One of the things Bordeaux is well known for is its wine. The appellation ‘Bordeaux’ belongs to a region that extends beyond the city to the point where the river finally meets the sea. Within this domain, the wine-growing area is once again divided into smaller regions. One rather prestigious region, considered to produced wine of an excellent quality (although there are always exceptions) is that of Saint-Émilion, about an hour’s drive from the city.

The Romans planted vineyards in Ascumbas (as the site of Saint-Émilion was previously called) as early as 200AD. The name of the town was named after the refers to a monk (Émilian) from Vannes who in the 8th century,  settled a hermitage there. His presence became known outside of the local valley, thanks to the miracles he performed and his great generosity. Followers came to join him, and within 7 years, Émilian had established a population of Christians there. It was the monks who followed him here that began the commercial production of wine in this area.

The village itself was constructed slowly, throughout the middle ages. This was done by extracting rock to build the whole of the city, as well as the châteaux viticoles (wine estates). As a result, 200km of underground chambers lie below what is the largest monolithic church in Europe.

Today, the village is home to just over 2000 residents and is considered a world heritage site by UNESCO. Walking through the streets, you know this place is old. Not only is it old though, it is beautiful. I visited the city through a guided tour organised by the Tourism Office in Bordeaux. It is possible to make your own way there, but since I was without a car and not wanting to pay to stay there overnight, a tour was a much better option as public transport to Saint-Émilion was limited. It was an afternoon tour and I was a little disappointed to find myself among fellow anglophones, although I expected that might be the case. The two families (one Columbian, the other, Australian) made good company, and it was nice to speak with some people from home.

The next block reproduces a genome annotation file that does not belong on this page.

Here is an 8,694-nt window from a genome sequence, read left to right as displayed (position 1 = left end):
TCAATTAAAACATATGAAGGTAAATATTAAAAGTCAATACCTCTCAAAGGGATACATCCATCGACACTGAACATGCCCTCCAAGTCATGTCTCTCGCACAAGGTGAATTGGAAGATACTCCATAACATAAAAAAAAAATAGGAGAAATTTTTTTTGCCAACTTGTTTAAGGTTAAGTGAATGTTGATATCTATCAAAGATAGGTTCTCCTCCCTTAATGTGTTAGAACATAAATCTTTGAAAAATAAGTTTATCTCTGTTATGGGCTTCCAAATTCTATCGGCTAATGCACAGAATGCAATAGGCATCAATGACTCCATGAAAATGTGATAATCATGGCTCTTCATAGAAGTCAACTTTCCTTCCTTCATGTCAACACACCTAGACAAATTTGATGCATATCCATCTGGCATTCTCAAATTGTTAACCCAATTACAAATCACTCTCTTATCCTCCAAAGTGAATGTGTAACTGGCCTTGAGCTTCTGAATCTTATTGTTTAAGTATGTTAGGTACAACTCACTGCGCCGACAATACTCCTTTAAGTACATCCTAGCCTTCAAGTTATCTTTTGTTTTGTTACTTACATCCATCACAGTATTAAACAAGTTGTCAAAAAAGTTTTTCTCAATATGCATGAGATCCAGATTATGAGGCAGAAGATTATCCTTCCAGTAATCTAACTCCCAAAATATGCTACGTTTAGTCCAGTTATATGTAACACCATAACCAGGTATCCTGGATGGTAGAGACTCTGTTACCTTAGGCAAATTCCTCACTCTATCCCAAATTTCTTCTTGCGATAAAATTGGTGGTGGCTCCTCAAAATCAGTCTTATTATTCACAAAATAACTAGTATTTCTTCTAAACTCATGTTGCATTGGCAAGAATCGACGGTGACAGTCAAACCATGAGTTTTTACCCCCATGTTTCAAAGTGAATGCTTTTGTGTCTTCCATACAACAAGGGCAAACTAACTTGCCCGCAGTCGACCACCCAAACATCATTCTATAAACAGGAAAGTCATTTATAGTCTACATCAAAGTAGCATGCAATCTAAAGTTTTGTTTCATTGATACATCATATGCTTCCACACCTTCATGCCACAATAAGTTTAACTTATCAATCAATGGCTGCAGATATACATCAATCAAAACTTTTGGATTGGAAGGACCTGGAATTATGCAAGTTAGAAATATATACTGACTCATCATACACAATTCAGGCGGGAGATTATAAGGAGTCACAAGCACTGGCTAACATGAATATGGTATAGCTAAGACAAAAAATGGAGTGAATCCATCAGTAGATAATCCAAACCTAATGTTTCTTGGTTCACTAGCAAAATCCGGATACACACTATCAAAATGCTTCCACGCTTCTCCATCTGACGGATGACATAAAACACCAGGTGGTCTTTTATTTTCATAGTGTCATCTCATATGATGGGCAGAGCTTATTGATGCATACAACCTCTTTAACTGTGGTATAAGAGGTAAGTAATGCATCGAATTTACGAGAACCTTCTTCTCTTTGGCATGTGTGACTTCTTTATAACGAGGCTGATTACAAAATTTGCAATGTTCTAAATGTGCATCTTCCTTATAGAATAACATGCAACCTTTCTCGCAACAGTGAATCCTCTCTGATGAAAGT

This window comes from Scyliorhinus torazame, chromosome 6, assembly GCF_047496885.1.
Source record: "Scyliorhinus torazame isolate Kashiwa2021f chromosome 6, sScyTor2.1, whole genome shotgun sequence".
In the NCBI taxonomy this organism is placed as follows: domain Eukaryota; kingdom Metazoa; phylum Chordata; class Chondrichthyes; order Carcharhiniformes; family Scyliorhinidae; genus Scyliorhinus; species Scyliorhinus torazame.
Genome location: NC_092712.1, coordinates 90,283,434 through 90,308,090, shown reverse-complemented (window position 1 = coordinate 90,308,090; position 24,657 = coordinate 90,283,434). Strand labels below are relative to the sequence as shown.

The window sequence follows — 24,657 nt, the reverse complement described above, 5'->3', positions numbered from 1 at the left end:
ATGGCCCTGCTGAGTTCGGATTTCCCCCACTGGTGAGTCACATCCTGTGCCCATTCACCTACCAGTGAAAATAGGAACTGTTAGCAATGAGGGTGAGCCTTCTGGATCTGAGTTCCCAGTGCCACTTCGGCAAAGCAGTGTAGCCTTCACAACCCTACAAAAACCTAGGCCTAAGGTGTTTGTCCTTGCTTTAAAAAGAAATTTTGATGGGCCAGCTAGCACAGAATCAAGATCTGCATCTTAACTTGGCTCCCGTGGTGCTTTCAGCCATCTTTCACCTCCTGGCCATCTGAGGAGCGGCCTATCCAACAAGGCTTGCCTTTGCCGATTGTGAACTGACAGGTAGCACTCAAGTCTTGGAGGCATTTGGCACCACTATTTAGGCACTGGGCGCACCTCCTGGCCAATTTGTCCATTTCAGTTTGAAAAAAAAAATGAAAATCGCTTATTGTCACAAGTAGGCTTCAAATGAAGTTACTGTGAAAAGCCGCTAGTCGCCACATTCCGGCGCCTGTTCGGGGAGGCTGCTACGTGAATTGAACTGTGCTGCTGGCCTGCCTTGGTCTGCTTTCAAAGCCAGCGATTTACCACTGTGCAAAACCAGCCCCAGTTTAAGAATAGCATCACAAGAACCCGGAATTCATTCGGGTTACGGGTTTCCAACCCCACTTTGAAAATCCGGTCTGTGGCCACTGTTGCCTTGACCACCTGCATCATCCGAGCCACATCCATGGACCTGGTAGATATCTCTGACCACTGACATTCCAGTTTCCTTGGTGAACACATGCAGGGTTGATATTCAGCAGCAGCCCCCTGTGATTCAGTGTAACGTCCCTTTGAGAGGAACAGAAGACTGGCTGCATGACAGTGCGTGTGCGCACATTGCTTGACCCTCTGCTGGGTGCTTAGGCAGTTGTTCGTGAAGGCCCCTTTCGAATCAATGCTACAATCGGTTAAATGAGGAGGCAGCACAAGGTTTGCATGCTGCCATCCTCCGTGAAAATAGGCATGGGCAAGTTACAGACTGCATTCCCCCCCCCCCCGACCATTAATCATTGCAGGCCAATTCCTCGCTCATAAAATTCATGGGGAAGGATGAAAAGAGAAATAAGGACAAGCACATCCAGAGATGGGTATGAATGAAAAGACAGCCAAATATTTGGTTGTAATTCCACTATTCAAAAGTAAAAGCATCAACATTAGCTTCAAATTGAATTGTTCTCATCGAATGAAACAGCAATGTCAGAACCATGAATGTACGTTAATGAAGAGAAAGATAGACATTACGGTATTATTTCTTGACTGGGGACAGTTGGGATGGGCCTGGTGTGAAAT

Since it was a winter’s afternoon, we had the town mostly to ourselves. I saw about 6 people who weren’t part of the group- our guide said that it summer the streets are as packed as Rue Sainte-Cathérine during the sales. I’ll have to admit, it would look glorious in late spring or early summer with the grapes hanging off the vines. It also began to get a bit cold as the sun dipped closer to the horizon- so during our free time I took my camera for an energetic walk. As well as a look around St-Émilion, the tour included visits to two wineries, both considered Grand Cru (A title awarded every ten years to vineyards that produce wines of a high standard). It was interesting to hear the different approaches to wine making, and to taste the wine made there. The owner of the second place was quite a character, conducting the orchestra to the mini-movie he’d made about his winery. Later,  I was told to stand in front of the grape press, while the adult son of another family was told to stand next to me. I was laughing at the awkwardness of it all and so was he, although to tell the truth I was pretty flattered. We both shrugged our shoulders and stood there for the photo, laughing at the owner’s embarrassment when he realised that I had come by myself and we weren’t a couple but complete strangers! Very much the entertainer, the winemaker even gave us a display of magic tricks….some of which were more impressive than others.

Being on a budget, I declined to buy any bottles of wines that day. Now that I understand the meaning of Grand Cru when it comes to Bordeaux wines, I will keep an eye open, especially if I ever need to toast to a special occasion.


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